Justice and ADHD - Quality advice based on experience

Engaging Education

Finton O Regan

ADHD: Classroom to Courtroom

Attention Deficit Hyperactivity Disorder (ADHD) is an internationally validated medical condition of brain dysfunction in which individuals have difficulties in controlling impulses, inhibiting appropriate behaviour and sustaining attention.

In the UK however the condition remains largely misunderstood and often overlooked which has serious long term consequences for t he individuals concerned and their families..

It is unfortunate but true that while Education has been slow to recognise the impact and importance of ADHD awareness in schools the criminal justice system has been far more proactive regarding the issue.

In 2008 the Youth Justice Board highlighted 7 main risk factors with regards to Youth Offending which were as follows:

  • l Temperament
  • l Maltreatment
  • l Mother has low IQ
  • l Child has low IQ
  • l Parent convicted
  • l ADHD diagnosis
  • l Low socio – economic Status

 This clearly shows how seriously the Criminal Justice System views the situation .This also takes into the consideration the fact that it is a major risk factor once “an ADHD diagnosis has been made” What are the implications associated with all those individuals under the radar.

This issue was further highlighted by an ASSET data report by the YJB in 2002/03 regarding youth offending. This outlined some of the key characteristics and circumstances of offending in the UK which were listed as....

l 27% had previous permanent exclusions from school

l 41% were regularly truanting

l 42% were rated as underachieving at school

l 40% were assessed as associated with peers actively involved in criminal activity

l 50% were recorded as having used cannabis

l 75% were considered to be impulsive and to act without thinking

There is no doubt that this last characteristic clearly shows a link with behaviour associated with ADHD. In addition to this, when questioned, Police Officers will admit that during gang related offences they are far more likely to arrest the “followers” (i.e. the risk takers) than the leaders.

In terms of School exclusion there is also an extremely strong link with ADHD. This is due to the fact that the greatest reason for school exclusion is a term called PDB or Persistent Disruptive Behaviour.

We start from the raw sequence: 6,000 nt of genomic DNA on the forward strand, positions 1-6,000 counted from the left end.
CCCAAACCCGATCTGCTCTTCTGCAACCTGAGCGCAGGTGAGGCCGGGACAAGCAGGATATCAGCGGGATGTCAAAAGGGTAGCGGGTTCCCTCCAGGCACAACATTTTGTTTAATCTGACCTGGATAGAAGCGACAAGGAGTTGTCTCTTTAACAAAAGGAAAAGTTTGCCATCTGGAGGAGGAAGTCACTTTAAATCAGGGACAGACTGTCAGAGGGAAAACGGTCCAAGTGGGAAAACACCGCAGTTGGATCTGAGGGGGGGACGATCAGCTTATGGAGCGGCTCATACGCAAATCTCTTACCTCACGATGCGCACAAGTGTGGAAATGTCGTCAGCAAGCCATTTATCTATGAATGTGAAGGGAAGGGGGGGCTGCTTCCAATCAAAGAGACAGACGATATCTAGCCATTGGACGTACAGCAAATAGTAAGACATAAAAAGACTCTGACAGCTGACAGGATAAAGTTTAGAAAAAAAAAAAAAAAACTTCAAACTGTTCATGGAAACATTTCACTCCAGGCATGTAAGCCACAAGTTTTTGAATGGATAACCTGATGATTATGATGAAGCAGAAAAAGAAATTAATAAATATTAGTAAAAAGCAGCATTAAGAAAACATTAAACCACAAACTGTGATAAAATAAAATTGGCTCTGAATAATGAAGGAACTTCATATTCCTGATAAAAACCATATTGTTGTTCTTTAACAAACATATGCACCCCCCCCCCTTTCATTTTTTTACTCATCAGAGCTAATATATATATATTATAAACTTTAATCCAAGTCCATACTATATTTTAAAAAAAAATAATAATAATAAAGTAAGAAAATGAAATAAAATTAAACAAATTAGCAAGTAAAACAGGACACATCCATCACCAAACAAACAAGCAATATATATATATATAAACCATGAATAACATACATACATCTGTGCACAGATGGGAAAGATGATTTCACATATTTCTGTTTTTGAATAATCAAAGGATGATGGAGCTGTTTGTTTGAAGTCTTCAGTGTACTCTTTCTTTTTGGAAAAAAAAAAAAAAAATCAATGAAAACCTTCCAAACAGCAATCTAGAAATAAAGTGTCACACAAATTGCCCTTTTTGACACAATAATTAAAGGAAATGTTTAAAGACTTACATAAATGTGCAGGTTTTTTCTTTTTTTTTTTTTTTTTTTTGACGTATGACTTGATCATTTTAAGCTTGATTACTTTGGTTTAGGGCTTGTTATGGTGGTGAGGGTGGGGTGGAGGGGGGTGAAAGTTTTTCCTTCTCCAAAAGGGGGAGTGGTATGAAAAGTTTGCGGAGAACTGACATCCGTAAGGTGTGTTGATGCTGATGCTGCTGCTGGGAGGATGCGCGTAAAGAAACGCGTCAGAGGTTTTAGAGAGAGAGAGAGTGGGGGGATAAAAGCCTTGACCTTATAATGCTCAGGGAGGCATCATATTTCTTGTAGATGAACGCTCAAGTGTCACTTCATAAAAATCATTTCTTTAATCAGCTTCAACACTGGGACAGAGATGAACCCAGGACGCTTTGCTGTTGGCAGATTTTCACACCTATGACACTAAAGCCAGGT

Figures taken from the DFE in 2008 show the following.

l Of the 8,680 students who were permanently excluded in 2007/08 31.1% are said to exhibit Persistent Disruptive Behaviour or PDB.

l PDB is also the main cause of 176,030 cases of the 425,600 fixed term exclusions. This is 41.1% of all fixed term cases.

l Boys are 4 times more likely to be permanently excluded from schools and 3 times more likely to be temporary excluded

There appears to be no consistent, regional or national definition for PDB. It is used however to cover a spectrum of behaviours, from calling-out in class, annoying/distracting other students and general attention seeking. These would be classic behaviours associated with ADHD.

When you consider that the ratio of Boys to Girls with ADHD is in the 4:1 range this is also consistent with the rate of Exclusion. The overlap appears more than just an unhappy coincidence.

Obviously there will be a range of issues for School Exclusion along with a number of reasons why individuals enter the Criminal Justice System. What cannot be ignored however is that ADHD is a highly significant factor?

How many more lives are to be wasted until we begin to take the opportunity of recognising and supporting children and young people with ADHD? Keeping them in the classroom and out of the courtroom?

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